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What is a nurse practitioner (NP)?

A Nurse Practitioner is an advanced practice nurse with master's, post-master's, or doctoral level education. The NP is a health care provider who delivers direct primary or specialty care to patients and families in a variety of settings. Family Nurse Practitioners care for individuals of all ages from newborns to the elderly in the context of individuals, families and communities.

The Family Nurse Practitioner (FNP) program prepares registered nurses to practice in primary health care that provide continuous, comprehensive care. FNPs assess, diagnose and manage acute and chronic health problems, consulting with specialists as needed. FNP students gain a solid foundation in clinical practice addressing the health care needs of individuals and families across the life span. The program emphasizes care that is interdisciplinary, collaborative and culturally appropriate. The faculty believes that excellence in practice is built upon a foundation of relevant scientific evidence. In addition to content with a focus on all age groups, the program of study provides in-depth knowledge and clinical experiences in areas such as: advanced health and physical assessment, diagnosis, pathophysiology; health promotion; acute and chronic illness management; role development as a primary care clinician; pharmacology; reproductive care; and prenatal care. Clinical and didactic experiences prepare FNP students to enter practice with experience in billing, coding and documentation using state of the art electronic medical record systems.

What clinical experiences may be available to me during the program?

Clinical sites include private office, such as nurse practitioner owned practices, large health institutions, such as HMOs, migrant and Indian health centers, federal qualified health centers, county health departments, and rural clinics. Clinical practicum opportunities may be two or more hours from the Portland metropolitan area.  OHSU SON faculty are responsible for arranging clinical placements for the students.

Who are my faculty and lecturers?

All OHSU SON FNP faculty are nationally certified family nurse practitioners, who practice in a variety of settings.  Many faculty and guest lecturers are known experts in their field. This is advantageous as these experts lecture from their relevant clinical experiences and programs of research, providing students with the latest medical evidence.

Do I need work experience to apply to the master's program?

No you do not need work experience as an RN to apply to the FNP program. The Oregon State Board of Nursing requires 384 hours of RN experience for the FNP licensure. The clinical FNP clinical practicum hours completed during the FNP program do not count toward RN hours for licensure.

How long does the master's program take?

The estimated length of time to complete the master's degree is two years. The FNP program has required coursework during the summer between the first and second year of the program.

Do most students work during the FNP program?

Many students work part time, usually 8-16 hours/week the first year and fewer hours the second year because the number of clinical practicum hours increases making it difficult to work.

When are the courses and clinical experiences offered?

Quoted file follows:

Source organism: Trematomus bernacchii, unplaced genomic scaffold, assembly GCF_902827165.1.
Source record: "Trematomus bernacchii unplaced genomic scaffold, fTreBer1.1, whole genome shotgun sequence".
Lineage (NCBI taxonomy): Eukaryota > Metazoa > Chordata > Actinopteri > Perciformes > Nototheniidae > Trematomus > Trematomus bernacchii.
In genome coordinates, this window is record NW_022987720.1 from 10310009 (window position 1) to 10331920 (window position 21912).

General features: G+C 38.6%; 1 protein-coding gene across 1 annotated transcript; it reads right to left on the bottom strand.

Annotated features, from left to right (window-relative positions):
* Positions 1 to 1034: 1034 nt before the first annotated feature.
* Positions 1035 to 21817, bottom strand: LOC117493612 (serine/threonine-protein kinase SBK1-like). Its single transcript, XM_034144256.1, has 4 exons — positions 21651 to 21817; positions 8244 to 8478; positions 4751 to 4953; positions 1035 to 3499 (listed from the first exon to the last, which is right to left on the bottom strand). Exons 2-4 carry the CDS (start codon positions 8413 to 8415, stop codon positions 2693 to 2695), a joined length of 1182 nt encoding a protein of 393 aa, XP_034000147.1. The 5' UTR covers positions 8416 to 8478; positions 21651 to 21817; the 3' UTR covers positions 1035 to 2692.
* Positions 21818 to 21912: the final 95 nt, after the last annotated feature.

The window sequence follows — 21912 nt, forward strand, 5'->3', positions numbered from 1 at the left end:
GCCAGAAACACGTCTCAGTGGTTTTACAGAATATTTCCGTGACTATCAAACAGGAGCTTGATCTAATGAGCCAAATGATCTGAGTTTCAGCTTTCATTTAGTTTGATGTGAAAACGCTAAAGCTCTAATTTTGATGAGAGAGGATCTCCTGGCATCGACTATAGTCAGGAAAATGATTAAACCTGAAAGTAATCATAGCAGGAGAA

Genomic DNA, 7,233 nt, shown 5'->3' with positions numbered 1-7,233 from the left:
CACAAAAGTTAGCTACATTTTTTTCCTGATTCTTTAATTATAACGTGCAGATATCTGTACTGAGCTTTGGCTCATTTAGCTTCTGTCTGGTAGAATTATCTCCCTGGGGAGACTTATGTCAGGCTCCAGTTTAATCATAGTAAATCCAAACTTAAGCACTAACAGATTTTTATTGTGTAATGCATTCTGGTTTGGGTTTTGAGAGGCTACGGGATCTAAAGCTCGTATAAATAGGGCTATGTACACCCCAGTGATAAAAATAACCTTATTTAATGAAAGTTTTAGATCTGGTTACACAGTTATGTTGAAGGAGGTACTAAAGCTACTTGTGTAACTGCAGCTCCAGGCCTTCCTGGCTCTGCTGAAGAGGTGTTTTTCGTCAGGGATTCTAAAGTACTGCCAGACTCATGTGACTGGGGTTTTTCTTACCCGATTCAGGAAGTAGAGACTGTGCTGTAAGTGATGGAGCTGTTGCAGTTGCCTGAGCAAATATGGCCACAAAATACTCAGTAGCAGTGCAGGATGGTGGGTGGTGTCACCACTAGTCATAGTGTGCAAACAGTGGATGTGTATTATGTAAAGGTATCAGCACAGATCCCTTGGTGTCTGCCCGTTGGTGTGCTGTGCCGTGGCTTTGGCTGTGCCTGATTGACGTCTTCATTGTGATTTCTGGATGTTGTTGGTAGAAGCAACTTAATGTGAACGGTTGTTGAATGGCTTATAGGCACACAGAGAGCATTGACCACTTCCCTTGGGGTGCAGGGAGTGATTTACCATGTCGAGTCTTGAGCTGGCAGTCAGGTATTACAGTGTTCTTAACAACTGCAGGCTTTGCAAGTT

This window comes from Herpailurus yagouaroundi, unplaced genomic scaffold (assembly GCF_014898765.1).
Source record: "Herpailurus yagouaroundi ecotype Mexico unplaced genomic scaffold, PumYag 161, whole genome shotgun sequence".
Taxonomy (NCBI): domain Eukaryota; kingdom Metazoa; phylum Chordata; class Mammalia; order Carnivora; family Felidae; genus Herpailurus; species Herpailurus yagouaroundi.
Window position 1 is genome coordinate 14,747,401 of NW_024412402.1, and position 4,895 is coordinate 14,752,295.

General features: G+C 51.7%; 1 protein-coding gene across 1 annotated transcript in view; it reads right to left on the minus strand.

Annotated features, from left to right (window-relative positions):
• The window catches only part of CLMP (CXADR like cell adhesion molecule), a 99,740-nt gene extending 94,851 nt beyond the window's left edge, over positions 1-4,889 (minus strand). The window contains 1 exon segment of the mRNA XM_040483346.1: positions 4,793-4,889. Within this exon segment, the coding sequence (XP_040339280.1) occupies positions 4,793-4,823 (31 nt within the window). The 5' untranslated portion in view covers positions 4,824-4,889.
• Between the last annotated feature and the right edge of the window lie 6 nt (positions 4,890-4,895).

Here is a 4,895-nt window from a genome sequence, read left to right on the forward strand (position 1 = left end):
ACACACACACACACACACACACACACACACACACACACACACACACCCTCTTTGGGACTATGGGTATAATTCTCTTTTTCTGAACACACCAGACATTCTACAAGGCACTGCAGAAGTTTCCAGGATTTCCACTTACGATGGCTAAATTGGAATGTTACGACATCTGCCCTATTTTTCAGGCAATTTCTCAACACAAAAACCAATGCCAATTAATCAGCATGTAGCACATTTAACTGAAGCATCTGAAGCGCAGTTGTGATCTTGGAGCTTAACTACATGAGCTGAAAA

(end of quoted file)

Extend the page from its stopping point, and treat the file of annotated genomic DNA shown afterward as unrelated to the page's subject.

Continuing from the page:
Courses and clinical experiences are generally held Monday through Friday between 8 am and 6 pm, with minimal evening lab offerings. The faculty strive to cluster classes 1-3 days/week to allow greater access to clinical opportunities.

Are there courses required prior to admission?

Yes. Master's students must have successfully passed a statistics course within five years prior to entry into the program. If this requirement has not been met at the time of application, the student will be required to take a statistics course (graduate or undergraduate) prior to the first quarter of the program. Check your local community college or university for course offerings, or review the course equivalency guide page.

Can I take courses without being admitted into the graduate nursing program?

Yes. You may take up to nine (9) credits total as a non-degree student on the OHSU main campuses if you are a registered nurse with a bachelor's degree, with the permission of the course faculty. For example, some students have elected to take required courses such as Pathophysiology prior to matriculating. Close communication with a faculty advisor is recommended prior to enrolling as a non-degree student.

Is financial aid available?

The OHSU Office of Financial Aid assists students in locating scholarships and loans to cover educational expenses. Nurse Practitioner students are eligible for federal traineeships. Preference is given to students from rural, under-served areas. A website with helpful financial aid information and links to scholarship and aid search engines is www.finaid.org.

For specific information about scholarships and financial aid offered at OHSU, visit the School of Nursing’s financial aid Web page and click on “Financial Aid”. Or, call the OHSU Registrar and Financial Aid office at  503 494-7800 or  800 775-5460.

When do I apply to the graduate program?

Applications are only available online. Please check the Application Deadlines page  for more information. Our admissions process is not rolling, so applications will be considered as a group after these deadlines.

The School of Nursing reserves the right to review applications received after the deadline if space is available in the specialty area. Priority is given to applications that are complete by the application deadline.